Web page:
4. Ergonomic Chairs
Whether they sit at long tables or private desks, in office cubicles or out in the open, your employees deserve a comfortable place to sit while they’re working. Used ergonomic chairs look just as snazzy as the brand-new, $900 versions you find in office catalogues and protect your workers from repetitive stress injuries just as well.
5. Conference Tables
All the chat software in the world can’t replace a good old-fashioned face-to-face meeting. Get at least one really nice conference table for serious, sit-down meetings. Depending on how open your work environment is, you might also want to consider adding one or two smaller tables in less formal conference rooms, for staff members to use at informal meetings.Visit Susan Jennings on Google+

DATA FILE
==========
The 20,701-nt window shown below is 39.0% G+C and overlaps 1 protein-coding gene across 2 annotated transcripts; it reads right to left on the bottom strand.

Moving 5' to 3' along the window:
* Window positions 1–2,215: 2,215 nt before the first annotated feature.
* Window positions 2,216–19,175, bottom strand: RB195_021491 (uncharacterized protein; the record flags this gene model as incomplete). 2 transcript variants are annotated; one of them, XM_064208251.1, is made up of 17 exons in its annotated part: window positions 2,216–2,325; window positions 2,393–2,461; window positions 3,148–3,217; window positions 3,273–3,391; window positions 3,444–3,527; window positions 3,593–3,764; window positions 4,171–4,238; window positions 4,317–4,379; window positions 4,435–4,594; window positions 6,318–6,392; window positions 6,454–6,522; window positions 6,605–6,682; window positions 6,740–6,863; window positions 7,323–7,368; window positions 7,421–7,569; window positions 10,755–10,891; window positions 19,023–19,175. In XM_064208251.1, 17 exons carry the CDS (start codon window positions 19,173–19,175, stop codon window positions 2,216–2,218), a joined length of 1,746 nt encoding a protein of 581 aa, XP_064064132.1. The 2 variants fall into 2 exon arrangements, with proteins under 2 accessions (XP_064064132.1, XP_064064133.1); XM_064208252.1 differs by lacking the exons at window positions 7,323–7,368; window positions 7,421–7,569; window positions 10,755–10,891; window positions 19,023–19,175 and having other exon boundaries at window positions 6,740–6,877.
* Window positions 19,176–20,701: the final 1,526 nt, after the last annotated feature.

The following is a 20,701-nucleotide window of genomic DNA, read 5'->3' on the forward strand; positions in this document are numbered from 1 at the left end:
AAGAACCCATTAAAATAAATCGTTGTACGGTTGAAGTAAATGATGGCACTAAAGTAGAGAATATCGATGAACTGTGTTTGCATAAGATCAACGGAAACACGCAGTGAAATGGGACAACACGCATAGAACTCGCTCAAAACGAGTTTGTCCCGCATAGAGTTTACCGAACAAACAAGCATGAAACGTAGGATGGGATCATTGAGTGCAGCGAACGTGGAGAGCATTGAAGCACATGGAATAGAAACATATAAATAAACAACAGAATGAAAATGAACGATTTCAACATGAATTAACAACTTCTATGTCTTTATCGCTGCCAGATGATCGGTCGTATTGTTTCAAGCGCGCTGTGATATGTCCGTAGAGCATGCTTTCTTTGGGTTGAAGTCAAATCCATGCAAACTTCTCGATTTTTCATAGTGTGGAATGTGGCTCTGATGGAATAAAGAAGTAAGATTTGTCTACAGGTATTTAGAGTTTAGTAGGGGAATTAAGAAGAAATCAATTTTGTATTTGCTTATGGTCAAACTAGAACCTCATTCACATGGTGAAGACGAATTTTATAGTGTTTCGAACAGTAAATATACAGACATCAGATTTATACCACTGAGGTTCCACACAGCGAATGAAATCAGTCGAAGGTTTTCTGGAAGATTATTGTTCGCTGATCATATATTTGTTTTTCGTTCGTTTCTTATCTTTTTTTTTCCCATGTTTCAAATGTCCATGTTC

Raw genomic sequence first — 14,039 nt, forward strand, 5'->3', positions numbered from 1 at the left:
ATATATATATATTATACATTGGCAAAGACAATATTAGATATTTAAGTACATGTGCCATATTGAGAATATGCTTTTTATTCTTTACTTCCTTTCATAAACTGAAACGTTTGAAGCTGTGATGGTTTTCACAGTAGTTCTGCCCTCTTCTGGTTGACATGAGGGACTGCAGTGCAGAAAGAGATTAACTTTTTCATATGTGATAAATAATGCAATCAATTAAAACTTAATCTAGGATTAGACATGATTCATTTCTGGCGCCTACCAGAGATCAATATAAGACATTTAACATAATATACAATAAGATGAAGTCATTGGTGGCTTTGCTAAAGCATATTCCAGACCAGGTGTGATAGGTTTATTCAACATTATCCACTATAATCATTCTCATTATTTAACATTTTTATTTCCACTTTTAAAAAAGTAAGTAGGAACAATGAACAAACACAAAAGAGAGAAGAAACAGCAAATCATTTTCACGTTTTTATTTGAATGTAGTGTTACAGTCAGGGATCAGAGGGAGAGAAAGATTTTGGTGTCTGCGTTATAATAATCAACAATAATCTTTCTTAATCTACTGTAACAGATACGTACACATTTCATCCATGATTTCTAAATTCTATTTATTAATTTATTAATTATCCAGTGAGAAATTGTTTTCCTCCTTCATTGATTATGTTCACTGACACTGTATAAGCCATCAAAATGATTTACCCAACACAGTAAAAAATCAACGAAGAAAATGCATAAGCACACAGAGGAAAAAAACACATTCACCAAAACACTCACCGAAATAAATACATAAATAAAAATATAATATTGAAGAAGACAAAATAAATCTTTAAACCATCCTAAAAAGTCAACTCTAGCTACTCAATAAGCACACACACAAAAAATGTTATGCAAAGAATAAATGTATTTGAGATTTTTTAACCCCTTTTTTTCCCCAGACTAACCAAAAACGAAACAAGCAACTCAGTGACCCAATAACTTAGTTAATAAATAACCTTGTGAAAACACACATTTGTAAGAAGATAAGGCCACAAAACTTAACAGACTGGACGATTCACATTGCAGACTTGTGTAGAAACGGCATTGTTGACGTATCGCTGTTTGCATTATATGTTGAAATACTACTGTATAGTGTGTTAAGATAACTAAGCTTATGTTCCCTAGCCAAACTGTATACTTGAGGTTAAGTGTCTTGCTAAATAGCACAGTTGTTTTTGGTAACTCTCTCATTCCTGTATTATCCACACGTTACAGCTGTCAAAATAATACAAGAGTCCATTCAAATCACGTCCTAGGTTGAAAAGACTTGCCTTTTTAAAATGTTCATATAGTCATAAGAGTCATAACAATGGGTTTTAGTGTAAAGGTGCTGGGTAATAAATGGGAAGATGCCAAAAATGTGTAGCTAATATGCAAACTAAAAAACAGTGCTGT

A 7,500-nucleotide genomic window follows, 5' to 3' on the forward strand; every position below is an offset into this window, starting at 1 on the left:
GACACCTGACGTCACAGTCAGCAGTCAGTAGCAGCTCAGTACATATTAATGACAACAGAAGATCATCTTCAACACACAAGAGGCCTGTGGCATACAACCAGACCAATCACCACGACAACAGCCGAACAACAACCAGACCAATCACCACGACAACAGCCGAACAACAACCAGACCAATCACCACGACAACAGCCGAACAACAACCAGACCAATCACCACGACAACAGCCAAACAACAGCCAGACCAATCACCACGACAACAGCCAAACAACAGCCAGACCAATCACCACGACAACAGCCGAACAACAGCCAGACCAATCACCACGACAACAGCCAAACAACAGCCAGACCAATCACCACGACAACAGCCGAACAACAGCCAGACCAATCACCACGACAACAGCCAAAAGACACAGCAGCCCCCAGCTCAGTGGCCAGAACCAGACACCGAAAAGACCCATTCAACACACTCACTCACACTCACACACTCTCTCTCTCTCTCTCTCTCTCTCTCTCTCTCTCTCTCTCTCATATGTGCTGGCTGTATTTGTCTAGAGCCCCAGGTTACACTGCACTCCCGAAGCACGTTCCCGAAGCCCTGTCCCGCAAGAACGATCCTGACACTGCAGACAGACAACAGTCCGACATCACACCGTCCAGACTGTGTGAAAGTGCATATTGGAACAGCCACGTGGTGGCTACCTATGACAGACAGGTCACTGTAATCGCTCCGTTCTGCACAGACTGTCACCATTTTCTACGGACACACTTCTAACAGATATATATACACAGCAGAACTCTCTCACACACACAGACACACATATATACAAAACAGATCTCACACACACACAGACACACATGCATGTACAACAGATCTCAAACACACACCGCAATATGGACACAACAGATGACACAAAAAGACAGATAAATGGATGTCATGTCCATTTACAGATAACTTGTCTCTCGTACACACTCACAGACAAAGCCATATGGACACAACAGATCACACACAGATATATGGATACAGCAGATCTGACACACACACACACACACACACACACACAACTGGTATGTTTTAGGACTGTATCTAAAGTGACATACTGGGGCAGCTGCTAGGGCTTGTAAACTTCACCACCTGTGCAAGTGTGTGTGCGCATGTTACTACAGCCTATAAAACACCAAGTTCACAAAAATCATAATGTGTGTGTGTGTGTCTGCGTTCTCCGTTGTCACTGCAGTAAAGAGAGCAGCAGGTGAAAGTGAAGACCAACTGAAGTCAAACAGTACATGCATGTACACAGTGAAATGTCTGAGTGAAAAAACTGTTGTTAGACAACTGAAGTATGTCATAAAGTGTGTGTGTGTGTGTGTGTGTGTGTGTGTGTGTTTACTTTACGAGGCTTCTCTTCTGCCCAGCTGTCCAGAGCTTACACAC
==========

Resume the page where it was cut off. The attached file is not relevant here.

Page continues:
Those old shampoo commercials were right: You never get a second chance to make a first impression. When it comes to your business, that first impression comes from your offices, where decorating choices, color schemes, and yes, even the office furniture itself can give clients and other visitors their very first idea of what your company is all about.
Here are a few of the most popular styles of used office furniture, and what they say about you.
A lot of offices favor contemporary furniture styles, which are clean, unfussy, and minimalist. On the positive side, this style conveys a sense of simplicity and clarity of purpose; on the negative, it can seem slightly cold and remote, so it’s probably not a good choice for businesses that need to make people feel comfortable. (We’re pretty sure Rachael Ray’s offices are not done in a contemporary design, for example.)
Like “Mad Men”? You’ll love mid-century modern. This period of furniture design had its heyday between the 1930s and 1960s, and focuses on then-new materials like plastics and organic, functional shapes. Much of our modern office furniture evokes the ideals and aesthetic of mid-century modern. (E.g., Herman Miller’s famous desk chairs.)